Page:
Under the leadership of the first Governor of Oklahoma, Charles N. Haskell, the first Oklahoma Legislature created two collegiate-level schools in the former Indian Territory: the Industrial Institute and College for Girls at Chickasha (now the University of Science and Arts of Oklahoma) and the School of Mines and Metallurgy at Wilburton (now Eastern Oklahoma State College). The Legislature intended for the school at Wilburton to become the eastern duplicate of the now University of Oklahoma at Norman.
Within two years, nine more colleges had been established throughout the state. Although no more state institutions were created for nearly 50 years, the names, functions or governing structures of the public colleges and universities was in almost constant change.
As the number of institutions grew so did the competition for legislative funding. Combined with considerable political activity throughout institutional governance, many called for a state system to coordinate the various colleges and universities. In early statehood, university presidents (and faculty to a lesser degree) were viewed as political appointments; it would not be uncommon for a new crop of university presidents to be appointed each time a new governor took office.
As early as 1913, the second governor of Oklahoma, Lee Cruce, pleaded with the legislature for consolidation of institutional functions and the abolition of some of the smaller schools.
In 1929, Governor William J. Holloway recommended to that the legislature reduce the number of institutional governing bodies and called for a central coordinating agency. The Legislature passed a bill providing for a board to consist of the Oklahoma State Superintendent of Public Instruction, two members to be appointed by the governor, and the presidents of five state institutions. The two gubernatorial appointees were never named and the ex-officio members never met.
Early in 1933, Governor William H. Murray, by executive order, created a nine-member committee to coordinate public higher education. Soon thereafter, the Legislature passed a bill the statutorily created a fifteen-member central board. Although Governor Murray signed the bill and appointed the board members, the board never received any legislative funding. Despite this, the board still met and adopted a set of guiding principles for the coordinating work of the board. However, by the time Governor Murray left office, the terms of all the board members ended. Governor E.W. Marland, Murry's successor, left the positions until and never made any new appointments during his four-year term of office.
State system formed
In 1939, new Governor Leon C. Phillips named new members and the coordinating board resumed operations. The board recommended that the board be given constitutional authority to ensure it would continue to function. Working off the board's recommendation, the 1941 Legislature proposed an amendment to the Oklahoma Constitution establishing Article XIII-A. Following legislative approval of the proposed amendment, a special election was held on March 11, 1941, at which the amendment was adopted. The amendment created the Oklahoma State System of Higher Education and the Oklahoma State Regents for Higher Education as the system's governing body.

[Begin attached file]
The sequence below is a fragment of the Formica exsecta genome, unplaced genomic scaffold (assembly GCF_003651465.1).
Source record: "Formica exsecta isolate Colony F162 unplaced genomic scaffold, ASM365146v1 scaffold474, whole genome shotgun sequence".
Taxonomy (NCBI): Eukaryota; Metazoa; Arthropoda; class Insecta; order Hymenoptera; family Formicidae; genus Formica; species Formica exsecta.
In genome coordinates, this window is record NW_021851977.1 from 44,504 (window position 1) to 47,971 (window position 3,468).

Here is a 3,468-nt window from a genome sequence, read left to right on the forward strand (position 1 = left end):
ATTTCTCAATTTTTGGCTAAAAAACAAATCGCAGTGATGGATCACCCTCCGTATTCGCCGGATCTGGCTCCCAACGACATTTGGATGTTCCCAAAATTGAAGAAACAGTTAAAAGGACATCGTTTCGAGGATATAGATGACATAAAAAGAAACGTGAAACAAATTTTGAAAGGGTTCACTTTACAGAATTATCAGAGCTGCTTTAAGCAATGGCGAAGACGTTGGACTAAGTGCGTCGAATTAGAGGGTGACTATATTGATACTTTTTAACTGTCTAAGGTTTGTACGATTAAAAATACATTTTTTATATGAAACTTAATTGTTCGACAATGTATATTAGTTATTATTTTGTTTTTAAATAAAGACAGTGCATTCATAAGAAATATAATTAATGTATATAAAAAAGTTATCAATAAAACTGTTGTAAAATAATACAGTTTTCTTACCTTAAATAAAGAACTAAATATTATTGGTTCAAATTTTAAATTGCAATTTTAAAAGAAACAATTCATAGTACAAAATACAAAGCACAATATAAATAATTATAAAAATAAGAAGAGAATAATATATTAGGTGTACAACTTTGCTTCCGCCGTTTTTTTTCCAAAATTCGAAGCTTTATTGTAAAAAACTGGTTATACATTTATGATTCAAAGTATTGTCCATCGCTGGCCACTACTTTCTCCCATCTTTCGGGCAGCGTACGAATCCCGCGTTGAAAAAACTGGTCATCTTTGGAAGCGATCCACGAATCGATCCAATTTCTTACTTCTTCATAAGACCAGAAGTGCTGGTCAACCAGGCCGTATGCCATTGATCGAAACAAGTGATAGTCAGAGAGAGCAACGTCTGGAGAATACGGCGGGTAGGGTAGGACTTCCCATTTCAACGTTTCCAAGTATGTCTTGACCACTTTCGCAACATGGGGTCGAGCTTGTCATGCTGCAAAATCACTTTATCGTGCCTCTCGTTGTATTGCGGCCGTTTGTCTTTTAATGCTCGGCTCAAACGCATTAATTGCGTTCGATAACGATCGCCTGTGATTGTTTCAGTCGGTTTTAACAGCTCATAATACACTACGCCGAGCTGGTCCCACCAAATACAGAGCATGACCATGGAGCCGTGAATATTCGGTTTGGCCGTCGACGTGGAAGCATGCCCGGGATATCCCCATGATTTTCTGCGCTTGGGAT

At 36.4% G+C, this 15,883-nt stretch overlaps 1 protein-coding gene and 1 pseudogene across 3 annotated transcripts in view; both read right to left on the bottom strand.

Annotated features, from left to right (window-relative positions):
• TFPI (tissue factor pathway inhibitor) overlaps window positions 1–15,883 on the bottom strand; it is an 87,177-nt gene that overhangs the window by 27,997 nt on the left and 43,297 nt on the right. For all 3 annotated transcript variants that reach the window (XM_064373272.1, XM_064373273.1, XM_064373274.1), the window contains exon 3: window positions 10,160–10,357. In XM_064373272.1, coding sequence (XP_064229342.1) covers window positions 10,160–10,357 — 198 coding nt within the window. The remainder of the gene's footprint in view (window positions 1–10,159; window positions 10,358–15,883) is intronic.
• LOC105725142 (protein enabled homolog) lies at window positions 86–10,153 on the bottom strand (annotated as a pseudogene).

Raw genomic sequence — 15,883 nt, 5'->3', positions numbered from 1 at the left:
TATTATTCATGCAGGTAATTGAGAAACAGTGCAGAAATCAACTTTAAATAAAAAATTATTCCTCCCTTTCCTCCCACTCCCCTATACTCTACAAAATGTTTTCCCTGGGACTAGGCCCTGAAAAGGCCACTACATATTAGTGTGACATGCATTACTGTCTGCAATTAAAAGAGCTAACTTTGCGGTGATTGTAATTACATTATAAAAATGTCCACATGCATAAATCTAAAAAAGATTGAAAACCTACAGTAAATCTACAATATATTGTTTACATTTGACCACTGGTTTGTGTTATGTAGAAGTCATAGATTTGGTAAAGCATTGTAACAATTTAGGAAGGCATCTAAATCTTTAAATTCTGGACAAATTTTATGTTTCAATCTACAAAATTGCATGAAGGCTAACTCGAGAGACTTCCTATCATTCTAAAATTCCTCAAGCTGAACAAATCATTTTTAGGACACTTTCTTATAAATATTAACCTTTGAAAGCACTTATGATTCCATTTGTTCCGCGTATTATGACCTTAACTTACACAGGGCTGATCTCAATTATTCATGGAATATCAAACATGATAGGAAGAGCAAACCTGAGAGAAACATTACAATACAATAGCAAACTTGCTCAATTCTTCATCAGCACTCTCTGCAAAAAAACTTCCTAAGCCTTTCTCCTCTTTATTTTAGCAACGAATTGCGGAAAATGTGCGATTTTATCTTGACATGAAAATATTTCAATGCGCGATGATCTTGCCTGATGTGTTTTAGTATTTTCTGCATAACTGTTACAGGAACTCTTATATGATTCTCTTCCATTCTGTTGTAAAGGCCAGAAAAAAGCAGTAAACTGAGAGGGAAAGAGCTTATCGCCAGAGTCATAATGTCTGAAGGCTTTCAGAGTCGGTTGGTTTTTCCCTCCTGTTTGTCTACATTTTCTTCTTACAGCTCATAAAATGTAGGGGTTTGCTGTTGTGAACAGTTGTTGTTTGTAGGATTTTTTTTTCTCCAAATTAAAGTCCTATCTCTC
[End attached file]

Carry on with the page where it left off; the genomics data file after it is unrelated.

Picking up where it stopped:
To maintain academic independence from state politics, the Oklahoma State System of Higher Education was created in 1941 through constitutional amendment (Article XIII-A), governed by the Oklahoma State Regents for Higher Education. The State Regents prescribe academic standards of all higher education in the state (for both public and private institutions). The State Regents also determine functions and courses of study at public colleges and universities, grant degrees, and recommend proposed fees within limits set by the Legislature. In general, the State Regents receive a single higher education appropriation from the legislature and have the constitutional responsibility to allocate those budget items to each Governing Board of Regents or Board of Trustees of a constituent agency. Additional constituent agencies of the State System of Higher Education include:
- Quartz Mountain Resort Arts and Conference Center
- Oklahoma Student Loan Authority and Oklahoma Higher Learning Access trust Funds
- George Nigh Rehabilitation Institute - Okmulgee
- OneNet (in cooperation with the Oklahoma Office of State Finance) Oklahoma state government’s telecommunication and information network
While the State Regents are the coordinating board of control for all higher education institutions in the State, governing boards of regents and boards of trustees are responsible for the operation and management of each State System institution or higher education program in Title 70 of Oklahoma Statutes.
Additionally, the Oklahoma Constitution establishes three Governing Boards of Regents to provide governance various institutions of higher education.
Members of the State Regents
As of May, 2016, the current State Regents for Higher Education are:
|Joseph L. Parker, Jr.||Business Owner||Tulsa||2023||Assistant Secretary|
|Andrew W. "Andy" Lester||Lawyer||Edmond||2025|
|James D. "Jimmy" Harrel||Banker||Leedey||2017|
|Mike Turpen||Attorney||Oklahoma City||2018|
|Gen. Toney Stricklin||Businessman||Lawton||2020|
|Ronald H. White, M.D.||Cardiologist||Oklahoma City||2021||Vice Chair|
|Jay Helm||Real Estate||Tulsa||2022||Secretary|
The current Chancellor of the Oklahoma State System of Higher Education is Dr. Glen D. Johnson, Jr.. The Chancellor is the chief executive officer of the State System and is appointed by the State Regents.
The State Regents use a three tier classification system to establish a framework for overarching goals and objectives of the public institutions of higher education. Institutions of higher education can be categorized into one of three classifications: